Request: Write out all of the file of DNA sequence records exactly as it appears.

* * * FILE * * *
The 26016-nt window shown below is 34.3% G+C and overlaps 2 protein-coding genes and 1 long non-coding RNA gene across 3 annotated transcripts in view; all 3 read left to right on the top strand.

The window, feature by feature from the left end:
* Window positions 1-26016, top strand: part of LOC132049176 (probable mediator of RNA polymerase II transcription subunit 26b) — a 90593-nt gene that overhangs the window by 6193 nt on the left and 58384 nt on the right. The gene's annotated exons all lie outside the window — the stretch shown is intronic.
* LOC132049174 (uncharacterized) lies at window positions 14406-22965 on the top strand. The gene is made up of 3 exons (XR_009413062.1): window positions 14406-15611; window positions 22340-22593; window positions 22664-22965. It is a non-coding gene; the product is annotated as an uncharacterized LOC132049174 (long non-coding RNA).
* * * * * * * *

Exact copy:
The 26016-nt window shown below is 34.3% G+C and overlaps 2 protein-coding genes and 1 long non-coding RNA gene across 3 annotated transcripts in view; all 3 read left to right on the top strand.

The window, feature by feature from the left end:
* Window positions 1-26016, top strand: part of LOC132049176 (probable mediator of RNA polymerase II transcription subunit 26b) — a 90593-nt gene that overhangs the window by 6193 nt on the left and 58384 nt on the right. The gene's annotated exons all lie outside the window — the stretch shown is intronic.
* LOC132049174 (uncharacterized) lies at window positions 14406-22965 on the top strand. The gene is made up of 3 exons (XR_009413062.1): window positions 14406-15611; window positions 22340-22593; window positions 22664-22965. It is a non-coding gene; the product is annotated as an uncharacterized LOC132049174 (long non-coding RNA).